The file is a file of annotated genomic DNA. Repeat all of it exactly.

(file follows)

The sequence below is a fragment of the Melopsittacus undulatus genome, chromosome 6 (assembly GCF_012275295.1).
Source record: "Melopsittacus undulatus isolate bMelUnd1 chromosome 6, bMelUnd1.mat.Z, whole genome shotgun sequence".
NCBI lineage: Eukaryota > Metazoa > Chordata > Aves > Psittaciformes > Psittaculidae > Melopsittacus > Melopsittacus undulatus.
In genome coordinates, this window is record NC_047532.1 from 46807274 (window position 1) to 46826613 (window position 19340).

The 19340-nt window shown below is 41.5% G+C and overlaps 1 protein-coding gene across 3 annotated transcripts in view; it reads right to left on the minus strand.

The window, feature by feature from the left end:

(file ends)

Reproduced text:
The sequence below is a fragment of the Melopsittacus undulatus genome, chromosome 6 (assembly GCF_012275295.1).
Source record: "Melopsittacus undulatus isolate bMelUnd1 chromosome 6, bMelUnd1.mat.Z, whole genome shotgun sequence".
NCBI lineage: Eukaryota > Metazoa > Chordata > Aves > Psittaciformes > Psittaculidae > Melopsittacus > Melopsittacus undulatus.
In genome coordinates, this window is record NC_047532.1 from 46807274 (window position 1) to 46826613 (window position 19340).

The 19340-nt window shown below is 41.5% G+C and overlaps 1 protein-coding gene across 3 annotated transcripts in view; it reads right to left on the minus strand.

The window, feature by feature from the left end: